This seems a little over the top does it not? But that’s the point: even the smallest of sins creates a gap between holy God and unholy man and the struggle that only finds “rest” when it comes to rest in God.
Sentence 5 (I think, therefore I am) speaks of an age old question: how do you know you exist? Many might balk at this question (you’d be exercising acedia perhaps if you did) but Descartes wanted to know truth about reality. He was skeptical, as we all are at times, and made the “bedrock” of reality in the fact that he was a thinker. Thoughts require a thinker after all! This perhaps flies in the face of empiricism. Empiricism is the idea that everything that is real must be seen, touched, examined, tested etc. for it to be true. But there is a problem with empiricism and the thinker, is there not? Thoughts cannot be seen, they cannot be tested or touched. So empiricism is not a worthy judge on reality. Dr. Groothuis moves onto where God fits into this system. The idea of God is massive and I love the knock on the old adage, “God is like fairy tales, unicorns, and the tooth fairy”; he explains that these things are not in the same category as God, merely invisible things without material existence. No, God is infinite, outside of time and space, immutable, along with a host of other big words that describe Him. What inside of us is unlimited, that is, infinite? No earthly thing, surely, could have manifested this idea, because earthly things are limited in time and space. Our minds need an explanation, and this could only have come: from within our nature, from without, or from our own devising. Since God cannot be explained from without or our own devising, God must exist. To put it another way, since Descartes is a thinking thing, and he possess the idea of an infinite God, God must be the originator of the idea.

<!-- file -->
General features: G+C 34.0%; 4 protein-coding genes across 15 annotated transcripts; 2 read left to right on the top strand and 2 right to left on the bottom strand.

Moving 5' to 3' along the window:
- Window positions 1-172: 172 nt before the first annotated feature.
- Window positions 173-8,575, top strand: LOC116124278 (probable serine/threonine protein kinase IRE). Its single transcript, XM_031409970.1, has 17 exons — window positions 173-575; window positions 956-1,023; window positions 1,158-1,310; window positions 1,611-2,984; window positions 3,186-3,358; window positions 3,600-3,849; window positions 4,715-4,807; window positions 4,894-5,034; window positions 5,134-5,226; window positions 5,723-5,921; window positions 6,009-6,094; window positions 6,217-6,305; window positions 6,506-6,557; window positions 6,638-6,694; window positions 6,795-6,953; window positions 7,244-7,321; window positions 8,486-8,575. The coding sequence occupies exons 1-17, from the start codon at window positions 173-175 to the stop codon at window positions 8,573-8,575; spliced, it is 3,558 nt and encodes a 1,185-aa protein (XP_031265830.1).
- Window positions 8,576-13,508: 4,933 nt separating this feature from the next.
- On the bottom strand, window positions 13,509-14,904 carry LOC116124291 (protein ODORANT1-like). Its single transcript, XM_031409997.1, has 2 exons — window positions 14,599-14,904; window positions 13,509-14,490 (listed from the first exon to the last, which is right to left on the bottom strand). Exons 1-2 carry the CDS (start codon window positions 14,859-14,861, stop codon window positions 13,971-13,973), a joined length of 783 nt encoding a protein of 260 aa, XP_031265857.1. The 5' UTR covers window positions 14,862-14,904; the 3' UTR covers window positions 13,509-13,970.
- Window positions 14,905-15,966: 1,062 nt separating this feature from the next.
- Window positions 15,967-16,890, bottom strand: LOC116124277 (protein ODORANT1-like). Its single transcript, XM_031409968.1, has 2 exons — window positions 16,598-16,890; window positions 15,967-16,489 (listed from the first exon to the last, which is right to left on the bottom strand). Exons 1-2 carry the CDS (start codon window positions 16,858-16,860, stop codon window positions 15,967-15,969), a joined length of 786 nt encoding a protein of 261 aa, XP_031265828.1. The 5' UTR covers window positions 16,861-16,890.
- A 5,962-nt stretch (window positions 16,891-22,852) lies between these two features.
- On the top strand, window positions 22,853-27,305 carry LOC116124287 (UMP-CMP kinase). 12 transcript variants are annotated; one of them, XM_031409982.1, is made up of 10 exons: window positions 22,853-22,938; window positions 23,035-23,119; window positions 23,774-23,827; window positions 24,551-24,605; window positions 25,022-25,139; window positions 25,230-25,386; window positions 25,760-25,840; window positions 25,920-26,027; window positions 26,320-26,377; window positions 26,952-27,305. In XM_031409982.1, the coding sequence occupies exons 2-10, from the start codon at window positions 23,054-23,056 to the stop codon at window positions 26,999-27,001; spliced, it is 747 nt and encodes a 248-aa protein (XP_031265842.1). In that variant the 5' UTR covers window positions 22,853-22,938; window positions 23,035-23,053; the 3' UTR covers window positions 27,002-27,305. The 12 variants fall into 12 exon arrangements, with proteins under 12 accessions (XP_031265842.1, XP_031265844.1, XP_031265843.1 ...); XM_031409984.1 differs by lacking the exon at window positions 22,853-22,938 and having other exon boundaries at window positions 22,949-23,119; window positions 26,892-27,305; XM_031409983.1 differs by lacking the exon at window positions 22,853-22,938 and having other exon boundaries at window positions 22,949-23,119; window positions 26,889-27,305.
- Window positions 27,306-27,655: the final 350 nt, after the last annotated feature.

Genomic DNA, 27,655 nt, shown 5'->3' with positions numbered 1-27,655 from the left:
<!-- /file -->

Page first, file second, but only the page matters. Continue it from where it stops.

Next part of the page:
Sentence 6 deals with the idea of knowledge and how we gain it. Reason is important, as it is a foundation on which we build many things; but it is not ultimate. I love this sentence from Dr. Groothuis: “Reason needs to be humbled, not destroyed, Reason is one way of knowing. It tests truth claims, but it cannot provide or disclose all truth; neither empirical observation nor theorizing can do so.” Some knowledge comes from the heart: love, as an example, is not scientific or empirical. To quote Dr. Groothuis again, “Reason, [Pascal] claims, is necessary in helping to convince the reluctant unbeliever of Christianity, but it is insufficient in itself to instill in anyone a religious change of life, which is a gift of God and a matter of the heart.”
The most complex chapter, as Mark agrees, is sentence 7: “The greatest hazard of all, losing one’s self, can occur very quietly in the world, as if it were nothing at all.” There are some good insights in here as well, but I think this review is long enough.
I love the conclusion: Dr. Groothuis quotes GK Chesterton when he said, “Even a bad shot is dignified when he accepts a duel.” I feel this way about philosophy in general. I’m still learning but it’s very interesting and I’d encourage you to pick up this book. Dr. Groothuis explains that philosophy needs to be thought upon: read a sentence and if you don’t understand, read it again and again; meditate on some of it to understand what it means. Don’t be the person who spurns intellectual things as so many I know. This is a great introduction for the layperson and if I gleaned excellent things out of it, I’m sure you will too.
As a side note, I believe Dr. Groothuis is a fan of jazz. I very much appreciated his musical analogies and his disgust with Kenny G; a saxophonist who I, too, have much displeasure for.